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...when the extracted method would suffer from low cohesion (not forming a good abstraction and having a poor name)?

For example, what name would you give to a following method?

private void foobar() {
    Server.checkAllowedDeviceCount(socketAction._sess.getDeviceID();
    socketAction.registerSession();
    socketAction._sess.runApplication();
}

This is a possible duplicate of another question of mine: To DRY or not to DRY? On avoiding code duplication and retaining cohesion - or my desperate way of getting some suggestions from more experienced programmers out there (hope you forgive me). Please check the above link - it contains code which the the sample I'm presenting here is based on.

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Where's the duplication? I can't see it in your example; and I'm not sure how relevant renaming the method is to method extraction? Sure, when you extract code into a new method you have to name it - but isn't your question more about duplication being sufficient reason? –  Adrian K Nov 18 '10 at 3:31
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3 Answers 3

I build code clone detectors. Often I see multiple sets of code A B C P Q found as clones, where A B C are conceptually coherent, and P Q are conceptually coherent, but ABC and PQ are unrelated. A clone detector (or an uneducated-about-your-code reader) will see the same sequence as clones. Yes, you could try to make a bad abstraction FOOBAR out of A B C P Q, but from a principled reader's point of view, your are better making just A B C inyo an abstraction, and then considering what to do about the P Q clones.

I don't know if this applies in your situation, since all your calls are socketactions (A B C?) and I'm unfamiliar with your interface.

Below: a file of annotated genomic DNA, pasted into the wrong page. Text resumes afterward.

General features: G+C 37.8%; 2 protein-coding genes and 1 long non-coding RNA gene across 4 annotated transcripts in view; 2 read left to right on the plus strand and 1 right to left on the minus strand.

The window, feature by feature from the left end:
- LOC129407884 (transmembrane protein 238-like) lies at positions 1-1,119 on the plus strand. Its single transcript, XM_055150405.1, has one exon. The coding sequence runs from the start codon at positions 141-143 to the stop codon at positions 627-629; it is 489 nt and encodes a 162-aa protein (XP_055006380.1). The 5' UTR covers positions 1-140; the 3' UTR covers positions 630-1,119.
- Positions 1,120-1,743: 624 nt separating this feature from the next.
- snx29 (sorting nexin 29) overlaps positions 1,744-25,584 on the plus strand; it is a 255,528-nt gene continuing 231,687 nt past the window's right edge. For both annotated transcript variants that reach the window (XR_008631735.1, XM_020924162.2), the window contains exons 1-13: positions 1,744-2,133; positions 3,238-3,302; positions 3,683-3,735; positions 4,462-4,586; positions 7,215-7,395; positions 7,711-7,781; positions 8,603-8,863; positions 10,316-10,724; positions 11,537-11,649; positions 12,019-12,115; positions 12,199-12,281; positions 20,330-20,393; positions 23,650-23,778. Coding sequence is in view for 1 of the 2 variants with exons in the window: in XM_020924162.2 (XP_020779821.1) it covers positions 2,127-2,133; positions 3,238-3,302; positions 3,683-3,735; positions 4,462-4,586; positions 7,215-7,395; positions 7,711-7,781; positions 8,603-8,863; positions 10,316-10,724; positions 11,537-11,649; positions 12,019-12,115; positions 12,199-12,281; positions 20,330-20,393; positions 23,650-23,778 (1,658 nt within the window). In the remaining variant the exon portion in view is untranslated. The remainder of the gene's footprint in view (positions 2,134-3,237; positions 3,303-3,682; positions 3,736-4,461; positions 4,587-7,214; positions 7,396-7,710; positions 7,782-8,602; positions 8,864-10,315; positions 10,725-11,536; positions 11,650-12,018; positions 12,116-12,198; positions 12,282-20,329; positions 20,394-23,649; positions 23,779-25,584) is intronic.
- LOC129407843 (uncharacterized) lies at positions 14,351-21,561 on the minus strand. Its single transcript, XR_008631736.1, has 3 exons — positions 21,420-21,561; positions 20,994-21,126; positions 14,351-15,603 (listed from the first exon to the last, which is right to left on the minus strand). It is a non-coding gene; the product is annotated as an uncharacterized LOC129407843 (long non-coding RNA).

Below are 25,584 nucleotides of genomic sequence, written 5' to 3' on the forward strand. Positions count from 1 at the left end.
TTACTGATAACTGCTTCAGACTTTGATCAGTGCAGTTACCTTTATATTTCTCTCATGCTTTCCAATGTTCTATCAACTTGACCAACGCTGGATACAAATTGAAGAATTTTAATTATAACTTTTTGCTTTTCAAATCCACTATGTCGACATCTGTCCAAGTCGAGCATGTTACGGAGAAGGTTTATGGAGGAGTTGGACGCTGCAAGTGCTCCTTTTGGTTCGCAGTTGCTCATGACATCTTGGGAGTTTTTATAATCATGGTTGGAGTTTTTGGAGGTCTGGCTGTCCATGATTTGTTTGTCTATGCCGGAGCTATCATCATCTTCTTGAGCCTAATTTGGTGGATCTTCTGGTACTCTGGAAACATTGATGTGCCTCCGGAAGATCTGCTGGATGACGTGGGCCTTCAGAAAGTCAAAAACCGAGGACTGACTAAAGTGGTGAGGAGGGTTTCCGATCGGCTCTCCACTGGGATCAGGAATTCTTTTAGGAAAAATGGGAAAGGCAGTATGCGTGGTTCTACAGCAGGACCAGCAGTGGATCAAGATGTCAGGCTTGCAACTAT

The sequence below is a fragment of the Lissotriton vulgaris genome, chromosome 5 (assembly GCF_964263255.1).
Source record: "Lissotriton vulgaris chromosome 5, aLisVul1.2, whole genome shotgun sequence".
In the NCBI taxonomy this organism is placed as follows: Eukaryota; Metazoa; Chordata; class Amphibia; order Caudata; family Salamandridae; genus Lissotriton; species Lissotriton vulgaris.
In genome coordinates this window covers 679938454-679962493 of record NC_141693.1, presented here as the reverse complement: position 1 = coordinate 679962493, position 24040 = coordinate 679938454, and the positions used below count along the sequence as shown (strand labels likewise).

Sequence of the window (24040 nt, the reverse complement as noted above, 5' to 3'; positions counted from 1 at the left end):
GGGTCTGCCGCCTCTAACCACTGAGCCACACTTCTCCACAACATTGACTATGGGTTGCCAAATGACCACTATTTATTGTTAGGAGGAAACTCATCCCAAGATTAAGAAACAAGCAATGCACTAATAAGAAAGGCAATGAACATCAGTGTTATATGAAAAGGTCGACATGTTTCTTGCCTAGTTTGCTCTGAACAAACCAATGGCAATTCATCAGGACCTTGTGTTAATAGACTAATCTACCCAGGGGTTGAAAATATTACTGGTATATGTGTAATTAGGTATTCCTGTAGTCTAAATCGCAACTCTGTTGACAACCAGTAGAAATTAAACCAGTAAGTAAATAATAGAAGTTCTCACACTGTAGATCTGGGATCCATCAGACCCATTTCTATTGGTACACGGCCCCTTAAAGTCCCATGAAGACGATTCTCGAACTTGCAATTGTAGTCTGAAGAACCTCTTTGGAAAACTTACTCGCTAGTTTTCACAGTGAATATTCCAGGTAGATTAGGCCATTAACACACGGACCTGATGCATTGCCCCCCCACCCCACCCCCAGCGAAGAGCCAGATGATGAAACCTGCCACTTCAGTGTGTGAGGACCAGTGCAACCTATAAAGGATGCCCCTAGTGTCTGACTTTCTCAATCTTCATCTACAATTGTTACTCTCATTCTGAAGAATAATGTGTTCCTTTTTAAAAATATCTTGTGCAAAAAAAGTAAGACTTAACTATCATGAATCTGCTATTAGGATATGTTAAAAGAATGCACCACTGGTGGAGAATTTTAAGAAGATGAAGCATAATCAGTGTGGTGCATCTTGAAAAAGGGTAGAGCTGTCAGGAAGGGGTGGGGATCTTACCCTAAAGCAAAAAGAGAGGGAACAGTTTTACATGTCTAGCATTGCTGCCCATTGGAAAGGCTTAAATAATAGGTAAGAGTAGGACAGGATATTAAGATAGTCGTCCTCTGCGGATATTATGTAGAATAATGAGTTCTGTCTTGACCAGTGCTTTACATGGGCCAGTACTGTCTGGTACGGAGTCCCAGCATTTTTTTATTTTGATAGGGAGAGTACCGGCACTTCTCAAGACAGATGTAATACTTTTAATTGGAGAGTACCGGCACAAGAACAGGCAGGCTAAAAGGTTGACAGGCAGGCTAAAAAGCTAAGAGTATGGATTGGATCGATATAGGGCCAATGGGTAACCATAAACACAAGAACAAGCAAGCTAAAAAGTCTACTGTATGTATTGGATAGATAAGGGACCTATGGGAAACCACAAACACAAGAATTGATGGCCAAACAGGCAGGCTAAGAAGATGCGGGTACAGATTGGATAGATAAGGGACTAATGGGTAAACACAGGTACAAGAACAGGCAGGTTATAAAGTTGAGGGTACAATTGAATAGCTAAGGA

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If the duplication was "bad" then yes I'd consider extracting it, but you'll always want to balance this with other concerns.

Also, according to Extract Method Refactoring (C#), there are 4 reaons to extract a method, and duplication is one of them.

The others (as stated on the linked article) are:

  • Encourages best coding practices by emphasizing discrete, reusable methods.
  • Encourages self-documenting code through good organization. When descriptive names are used, high-level methods can read more like a series of comments.
  • Encourages the creation of finer-grained methods to simplify overriding.
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Full code sample with duplicated code can be found here, but I guess you've already seen it since you answered the other question as well. I've read it somewhere, can't really remember where right now (I'll try to find a reference) that it only makes sense to extract a method when the name reveals its intent, so that you don't have to check the implementation to see what's happening. Hence my question - would you trade readability for reduced duplication? –  lukem00 Nov 18 '10 at 8:48
    
I think one probably shouldn't just automatically extract method when one sees duplication - sometimes it would be better to restructure the whole thing until extraction seems like the most natural thing to do - if you know what I'm trying to say. –  lukem00 Nov 18 '10 at 9:03
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After taking a look at your "To DRY..." question, I think this function should be extracted -- the duplication is enough of a smell to justify it.

Trying to infer the purpose of the SocketAction class from the inner classes you've shown in that question, it seems like StartSession is a reasonable name for this function.

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